The World’s Largest Driving Simulator (2007), built by Toyota (take a ride here). Like the little sweet cake that precipitated seven volumes of Proustian reminiscence, this promotional item provokes memories of the early days of cyberspace when, post-Neuromancer (1984), the technophilic glossy magazine Mondo 2000 (1989) (also here) slid perfect-bound into the laps of those, including my eager self, enthralled by the promises of cyberculture.

Mondo was the best magazine in the world from 1989 to at least 1993, enjoying at its peak, a circulation of over 100,000. Wired magazine came out in 1993, presaging the corporatisation of cyberculture while failing to acknowledge its debt to the vigour, flair and innovation of its technohippie- VR-as-safe-drugspace predecessor. Mondo was daft, credulous but exhilarating.


So there you are, years down the line, having savoured or endured Neal Stephenson, The Matrix, Arthur Kroker, Howard Rheingold, Tron, Jaron Lanier, the Johnnies Baudrillard and Mnemonic etc etc and you’re in your Toyota in a Tronscape of traffic and roads, looking out of your car window at The Detail. Because that’s what it’s down to. It’s all in The Detail. Without The Detail you’re in a theme park ride whizzing past ghosts and castles that someone has daubed on a wall. And we’re still in the My Arse Era because My Arse has more Detail than the Toyotascape. My Arse, of course, being real, will always have more Detail.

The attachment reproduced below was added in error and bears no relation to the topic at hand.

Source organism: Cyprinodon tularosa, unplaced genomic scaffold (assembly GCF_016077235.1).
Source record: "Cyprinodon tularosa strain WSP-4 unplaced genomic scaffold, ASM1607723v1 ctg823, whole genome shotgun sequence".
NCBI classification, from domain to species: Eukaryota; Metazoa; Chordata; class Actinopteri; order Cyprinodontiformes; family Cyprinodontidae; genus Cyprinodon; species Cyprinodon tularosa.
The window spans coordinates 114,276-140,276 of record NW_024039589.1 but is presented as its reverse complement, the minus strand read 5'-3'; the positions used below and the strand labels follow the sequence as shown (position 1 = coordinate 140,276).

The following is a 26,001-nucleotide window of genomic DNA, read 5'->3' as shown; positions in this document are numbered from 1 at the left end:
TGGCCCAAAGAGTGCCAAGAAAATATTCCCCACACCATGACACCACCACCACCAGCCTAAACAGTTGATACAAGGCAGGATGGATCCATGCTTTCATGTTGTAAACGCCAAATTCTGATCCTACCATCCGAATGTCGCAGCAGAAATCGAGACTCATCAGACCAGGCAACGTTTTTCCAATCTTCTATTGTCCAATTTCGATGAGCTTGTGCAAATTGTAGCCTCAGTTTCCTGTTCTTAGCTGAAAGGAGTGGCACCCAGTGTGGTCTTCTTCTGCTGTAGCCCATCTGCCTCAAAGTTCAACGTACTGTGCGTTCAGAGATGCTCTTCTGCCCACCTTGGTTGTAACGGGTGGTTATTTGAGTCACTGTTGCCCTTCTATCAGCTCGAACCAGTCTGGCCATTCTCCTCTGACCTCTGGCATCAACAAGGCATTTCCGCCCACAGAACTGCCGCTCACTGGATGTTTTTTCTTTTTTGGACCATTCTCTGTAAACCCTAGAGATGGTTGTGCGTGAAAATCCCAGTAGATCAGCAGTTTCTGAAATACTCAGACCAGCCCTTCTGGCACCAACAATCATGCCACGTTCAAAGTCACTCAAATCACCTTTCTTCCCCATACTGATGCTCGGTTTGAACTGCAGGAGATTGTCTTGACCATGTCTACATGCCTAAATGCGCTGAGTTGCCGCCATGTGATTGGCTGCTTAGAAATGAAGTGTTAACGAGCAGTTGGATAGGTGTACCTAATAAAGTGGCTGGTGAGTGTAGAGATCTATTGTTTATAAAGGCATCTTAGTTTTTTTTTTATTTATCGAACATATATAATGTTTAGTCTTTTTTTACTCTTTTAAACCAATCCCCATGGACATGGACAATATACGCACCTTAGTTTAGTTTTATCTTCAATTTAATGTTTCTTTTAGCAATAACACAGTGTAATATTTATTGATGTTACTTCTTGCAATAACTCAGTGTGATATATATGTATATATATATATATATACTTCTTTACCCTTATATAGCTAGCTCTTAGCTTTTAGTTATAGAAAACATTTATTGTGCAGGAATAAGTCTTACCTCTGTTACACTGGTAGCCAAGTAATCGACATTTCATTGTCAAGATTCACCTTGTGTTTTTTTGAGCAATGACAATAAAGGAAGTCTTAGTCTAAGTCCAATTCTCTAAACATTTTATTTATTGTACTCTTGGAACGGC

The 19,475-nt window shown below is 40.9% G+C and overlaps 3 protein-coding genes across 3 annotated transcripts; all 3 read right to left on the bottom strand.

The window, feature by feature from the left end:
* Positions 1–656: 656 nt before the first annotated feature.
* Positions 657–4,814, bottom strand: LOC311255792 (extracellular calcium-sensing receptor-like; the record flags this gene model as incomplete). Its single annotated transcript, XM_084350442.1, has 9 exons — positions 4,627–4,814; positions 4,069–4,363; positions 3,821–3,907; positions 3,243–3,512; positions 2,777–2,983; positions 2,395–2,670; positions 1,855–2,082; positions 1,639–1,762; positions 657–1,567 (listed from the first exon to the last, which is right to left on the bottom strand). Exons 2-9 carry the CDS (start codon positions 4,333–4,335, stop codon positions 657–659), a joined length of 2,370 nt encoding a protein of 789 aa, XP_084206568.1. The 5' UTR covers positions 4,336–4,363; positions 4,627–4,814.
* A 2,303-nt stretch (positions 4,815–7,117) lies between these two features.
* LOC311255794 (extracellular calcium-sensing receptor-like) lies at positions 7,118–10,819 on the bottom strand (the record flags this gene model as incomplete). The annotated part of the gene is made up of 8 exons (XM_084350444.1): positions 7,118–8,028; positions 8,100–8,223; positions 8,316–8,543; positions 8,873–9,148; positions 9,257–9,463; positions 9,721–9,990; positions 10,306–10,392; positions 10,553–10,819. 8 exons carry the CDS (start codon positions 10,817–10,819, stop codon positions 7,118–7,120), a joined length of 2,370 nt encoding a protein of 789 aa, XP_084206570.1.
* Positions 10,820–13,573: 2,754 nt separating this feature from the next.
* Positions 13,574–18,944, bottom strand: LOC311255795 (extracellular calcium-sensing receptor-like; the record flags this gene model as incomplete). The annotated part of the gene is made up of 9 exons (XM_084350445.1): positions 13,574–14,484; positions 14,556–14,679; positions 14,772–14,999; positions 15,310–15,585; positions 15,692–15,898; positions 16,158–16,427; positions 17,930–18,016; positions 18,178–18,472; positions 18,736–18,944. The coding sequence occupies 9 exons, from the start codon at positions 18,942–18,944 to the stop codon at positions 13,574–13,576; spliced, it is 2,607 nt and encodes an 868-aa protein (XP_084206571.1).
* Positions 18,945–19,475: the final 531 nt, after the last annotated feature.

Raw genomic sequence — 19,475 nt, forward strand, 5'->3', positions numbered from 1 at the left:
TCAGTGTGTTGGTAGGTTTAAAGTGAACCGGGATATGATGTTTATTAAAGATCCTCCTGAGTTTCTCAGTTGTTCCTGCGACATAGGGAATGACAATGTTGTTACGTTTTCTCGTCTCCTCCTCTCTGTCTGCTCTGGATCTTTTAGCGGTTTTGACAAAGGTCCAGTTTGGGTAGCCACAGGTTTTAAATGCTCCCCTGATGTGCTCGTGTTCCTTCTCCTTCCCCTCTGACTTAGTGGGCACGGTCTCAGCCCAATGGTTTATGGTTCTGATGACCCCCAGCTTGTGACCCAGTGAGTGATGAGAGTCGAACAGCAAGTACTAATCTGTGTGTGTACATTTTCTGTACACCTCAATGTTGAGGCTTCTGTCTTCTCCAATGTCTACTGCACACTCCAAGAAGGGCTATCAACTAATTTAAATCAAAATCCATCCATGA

So why would you want to live in a place like that? Why do people want to live in the side streets visible from the main drag of the Toyotronscape? Streets that somebody built on a computer last year? Let’s not bother to go into it all over again. They don’t want The Detail.


Eventually, of course, The Detail will be there. Look at the online virtual world that is Second Life (I have, it’s ridiculous). Imagine, in ten years’ time. It’ll be like a place. Oh shut up.

04.12.2007